Being prepared is your best defence against emergencies. Whether you have a chronic illness, are traveling somewhere to get medical work done, or simply want to be prepared and cover your bases while on vacation, it’s important to be prepared if something were to happen. Here are the best ways to travel while being medically ready for anything:
Carry Copies of Medical Documents
Consider packing yourself a traveling medical folder before leaving home. Include in it personal contacts for an emergency as well as contacts for your typical physician. Keep a list of current medical conditions you are dealing with and a list of medications (even over-the-counter ones) in this folder as well.
If you rely on certain daily prescriptions, get a formal letter from your doctor declaring the medications you are bringing with you. Make sure that the document mentions how much medication you’ll have with you and states that it will be for personal use only. Since drug laws differ from country to country, you want to make sure that you won’t get into trouble for any medications you are carrying.
To simplify the total number of documents you are carrying while traveling, consider an emergency medical ID card. This is typically the size of a credit card and can fit in your wallet. These types of cards are easy to order and have a photo ID as well as emergency contact information, medications, health issues, allergies, and blood type.
Monitor Your Current Health
If you are maintaining a pre-existing medical condition that requires medication, prepare for that. And most importantly, make sure you bring enough to last you the entirety of your trip, and then some. If you rely on daily medication, divide it between your carry on and checked baggage in case something gets lost or stolen.
If your condition requires constant monitoring, consider using a wearable medical device to stay connected to both your doctor and your medical records while traveling. This type of technology has many uses but can be set up to track continuous heart rate, blood pressure, and oxygen intake — all while you vacation.
Get the Appropriate Vaccinations
The specific vaccinations you need will depend greatly on which countries you plan to visit. It will also depend on what season you are traveling in, the length of your stay, the type of transportation you will take (i.e. train, plane), and your own medical history. Be in contact with your doctor at least eight weeks before going on your trip to make sure there is enough time for the proper vaccinations and boosters.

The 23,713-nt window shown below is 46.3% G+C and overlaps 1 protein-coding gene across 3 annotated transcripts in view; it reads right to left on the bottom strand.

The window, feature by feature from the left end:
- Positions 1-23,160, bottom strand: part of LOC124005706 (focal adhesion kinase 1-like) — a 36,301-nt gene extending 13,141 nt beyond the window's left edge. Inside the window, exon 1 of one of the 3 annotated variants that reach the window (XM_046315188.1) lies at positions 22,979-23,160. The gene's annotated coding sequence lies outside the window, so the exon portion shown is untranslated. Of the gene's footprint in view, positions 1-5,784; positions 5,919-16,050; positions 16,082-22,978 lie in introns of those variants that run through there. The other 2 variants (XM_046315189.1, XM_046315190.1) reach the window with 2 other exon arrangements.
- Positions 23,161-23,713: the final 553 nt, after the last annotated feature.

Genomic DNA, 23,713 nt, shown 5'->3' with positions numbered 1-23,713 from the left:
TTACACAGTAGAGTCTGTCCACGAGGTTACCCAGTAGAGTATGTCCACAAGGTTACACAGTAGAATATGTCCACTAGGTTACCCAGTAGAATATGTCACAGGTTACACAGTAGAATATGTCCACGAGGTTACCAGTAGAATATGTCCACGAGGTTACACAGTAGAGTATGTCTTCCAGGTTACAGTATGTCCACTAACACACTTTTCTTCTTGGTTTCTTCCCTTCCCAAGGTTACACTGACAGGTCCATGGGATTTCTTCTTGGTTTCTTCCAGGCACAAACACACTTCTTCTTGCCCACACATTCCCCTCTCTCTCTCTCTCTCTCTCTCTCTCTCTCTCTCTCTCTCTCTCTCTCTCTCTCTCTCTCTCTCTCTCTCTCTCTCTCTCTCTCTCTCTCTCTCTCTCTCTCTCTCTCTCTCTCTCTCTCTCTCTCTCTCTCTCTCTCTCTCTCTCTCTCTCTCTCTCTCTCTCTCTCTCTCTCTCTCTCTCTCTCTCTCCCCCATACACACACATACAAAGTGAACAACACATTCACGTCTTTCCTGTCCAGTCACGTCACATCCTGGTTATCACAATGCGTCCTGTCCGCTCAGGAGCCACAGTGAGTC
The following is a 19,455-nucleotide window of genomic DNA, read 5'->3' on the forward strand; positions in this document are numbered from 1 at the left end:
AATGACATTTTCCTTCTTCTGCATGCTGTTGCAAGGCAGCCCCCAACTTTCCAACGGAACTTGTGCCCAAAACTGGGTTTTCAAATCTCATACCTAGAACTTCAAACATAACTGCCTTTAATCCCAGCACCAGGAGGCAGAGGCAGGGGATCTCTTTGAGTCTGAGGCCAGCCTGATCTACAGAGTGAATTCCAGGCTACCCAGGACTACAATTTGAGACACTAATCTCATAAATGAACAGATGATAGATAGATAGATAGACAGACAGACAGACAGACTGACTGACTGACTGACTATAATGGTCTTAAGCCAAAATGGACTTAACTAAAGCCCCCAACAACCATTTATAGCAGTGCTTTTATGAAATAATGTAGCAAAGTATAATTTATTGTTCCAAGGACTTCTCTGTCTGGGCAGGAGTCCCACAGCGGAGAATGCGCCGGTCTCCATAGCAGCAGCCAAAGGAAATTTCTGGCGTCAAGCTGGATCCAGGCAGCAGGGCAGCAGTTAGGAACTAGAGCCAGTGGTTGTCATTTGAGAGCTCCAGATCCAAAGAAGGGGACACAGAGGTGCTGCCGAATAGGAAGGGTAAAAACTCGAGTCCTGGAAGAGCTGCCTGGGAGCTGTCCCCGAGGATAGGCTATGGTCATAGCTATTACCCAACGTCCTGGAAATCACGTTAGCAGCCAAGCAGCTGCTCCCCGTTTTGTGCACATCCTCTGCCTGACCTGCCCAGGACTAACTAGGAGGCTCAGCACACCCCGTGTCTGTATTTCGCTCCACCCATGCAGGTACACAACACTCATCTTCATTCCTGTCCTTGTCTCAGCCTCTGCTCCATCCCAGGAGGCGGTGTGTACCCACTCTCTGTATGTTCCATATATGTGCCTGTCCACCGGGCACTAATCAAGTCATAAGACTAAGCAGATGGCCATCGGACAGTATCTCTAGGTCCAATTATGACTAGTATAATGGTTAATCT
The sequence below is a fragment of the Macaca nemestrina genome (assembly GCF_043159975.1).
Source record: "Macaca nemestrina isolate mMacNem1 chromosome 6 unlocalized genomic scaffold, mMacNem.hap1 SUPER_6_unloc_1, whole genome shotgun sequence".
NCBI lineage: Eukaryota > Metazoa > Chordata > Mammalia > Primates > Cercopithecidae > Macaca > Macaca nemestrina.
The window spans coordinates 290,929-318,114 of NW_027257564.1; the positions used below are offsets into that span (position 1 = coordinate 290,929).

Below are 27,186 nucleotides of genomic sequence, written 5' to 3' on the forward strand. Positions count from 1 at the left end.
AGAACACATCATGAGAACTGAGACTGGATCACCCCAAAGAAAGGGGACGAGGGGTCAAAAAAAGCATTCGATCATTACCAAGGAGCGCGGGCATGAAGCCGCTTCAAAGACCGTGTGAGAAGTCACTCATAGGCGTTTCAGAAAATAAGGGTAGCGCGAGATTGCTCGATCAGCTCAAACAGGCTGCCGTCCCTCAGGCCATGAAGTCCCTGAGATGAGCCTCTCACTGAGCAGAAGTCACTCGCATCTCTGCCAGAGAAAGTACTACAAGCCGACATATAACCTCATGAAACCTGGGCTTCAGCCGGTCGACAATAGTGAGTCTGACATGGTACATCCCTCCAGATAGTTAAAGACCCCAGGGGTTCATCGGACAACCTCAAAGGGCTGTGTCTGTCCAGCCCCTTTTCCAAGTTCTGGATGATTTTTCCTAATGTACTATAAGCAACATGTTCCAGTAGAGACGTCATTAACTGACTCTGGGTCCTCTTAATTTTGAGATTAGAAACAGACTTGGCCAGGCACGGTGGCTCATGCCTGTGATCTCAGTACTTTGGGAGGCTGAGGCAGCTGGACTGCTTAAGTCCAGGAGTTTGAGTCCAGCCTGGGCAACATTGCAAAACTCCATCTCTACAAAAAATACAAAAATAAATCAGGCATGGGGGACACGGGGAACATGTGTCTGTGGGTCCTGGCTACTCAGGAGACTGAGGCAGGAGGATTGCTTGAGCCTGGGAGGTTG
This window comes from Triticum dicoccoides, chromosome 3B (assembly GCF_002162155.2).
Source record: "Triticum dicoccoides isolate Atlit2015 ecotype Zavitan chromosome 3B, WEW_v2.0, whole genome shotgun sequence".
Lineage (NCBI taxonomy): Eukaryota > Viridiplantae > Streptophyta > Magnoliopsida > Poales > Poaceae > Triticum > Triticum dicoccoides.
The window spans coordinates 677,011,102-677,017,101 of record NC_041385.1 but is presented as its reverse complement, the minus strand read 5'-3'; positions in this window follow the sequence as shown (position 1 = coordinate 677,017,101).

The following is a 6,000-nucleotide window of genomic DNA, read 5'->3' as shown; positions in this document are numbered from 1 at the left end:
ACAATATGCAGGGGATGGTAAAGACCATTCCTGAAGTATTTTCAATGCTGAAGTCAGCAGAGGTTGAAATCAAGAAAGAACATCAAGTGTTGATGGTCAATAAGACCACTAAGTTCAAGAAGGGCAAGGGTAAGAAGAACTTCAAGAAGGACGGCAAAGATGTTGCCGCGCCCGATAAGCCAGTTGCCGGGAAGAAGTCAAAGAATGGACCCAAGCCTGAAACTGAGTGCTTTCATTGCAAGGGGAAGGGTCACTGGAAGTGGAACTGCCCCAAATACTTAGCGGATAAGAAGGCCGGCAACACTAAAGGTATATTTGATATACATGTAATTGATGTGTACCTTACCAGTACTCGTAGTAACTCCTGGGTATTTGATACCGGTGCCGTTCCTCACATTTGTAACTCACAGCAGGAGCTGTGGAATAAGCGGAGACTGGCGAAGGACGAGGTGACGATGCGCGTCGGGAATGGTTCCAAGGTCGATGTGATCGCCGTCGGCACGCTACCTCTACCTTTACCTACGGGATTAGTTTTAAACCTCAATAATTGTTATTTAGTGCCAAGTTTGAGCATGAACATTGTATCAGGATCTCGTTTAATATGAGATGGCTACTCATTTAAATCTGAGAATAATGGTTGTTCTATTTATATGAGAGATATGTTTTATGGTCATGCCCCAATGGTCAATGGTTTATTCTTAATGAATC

The CDC provides an invaluable resource that helps you determine specific needs for specific areas. By putting in the location you plan to travel to, you can get exact, up-to-date information on which vaccines to get. Some vaccinations are valuable no matter where you are going. For example rabies, flu, and tetanus vaccinations can protect you from common problems that inhabit every country. Also consider a malaria, typhoid Fever, or hepatitis A and B vaccination depending on the bug density where you are going, because prevention is key.
Get Traveler’s Insurance
Determine if you need travel insurance for yourself. In the United States the average emergency visit costs at least $1,300 and increases with the amount of medical treatment needed. While some countries have universal healthcare, it does not mean you are covered as a visitor.
Having the right travel insurance plan can help to alleviate the costs of medical treatment you may receive while out of the country. Be sure to avoid common mistakes when searching for travel insurance. For example, purchase location-specific insurance plans only if you know, one hundred percent, that your travel plans will not change. If you buy a location-specific plan and end up detouring through another country, you may end up with travel insurance that doesn’t cover you or your plans.
Just remember that pre-existing condition are typically not covered under your travel insurance unless you purchase pre-existing insurance.
First Aid Kit
Pack a first aid kit for your trip in the case of emergencies. Standard kits house Tylenol, Band-Aids, antibacterial cleaner, sunscreen, bug repellent, gauze, and surgical tape. If a kit contains a small pair of scissors check it to avoid issues with airports and consider adding an anti-nausea medication.
Keep in mind that If you plan on carrying any generic medication (even over the counter!) across countries, you should keep it in the original packaging. Drug laws differ from country to country, so make sure that the country you are going into knows exactly what you are trying to bring in their borders.
By being prepared in advance for a trip and the potential health hazards you may run into while there, you’ll have a better time on your trip and you’ll come home as healthy as you were when you left.
Avery: Avery T. Phillips is a freelance human being with too much to say. She loves exploring the U.S. mountains of SW Idaho and examining human interactions with the greater world at large. Comment or tweet her @a_taylorian with any questions or suggestions.
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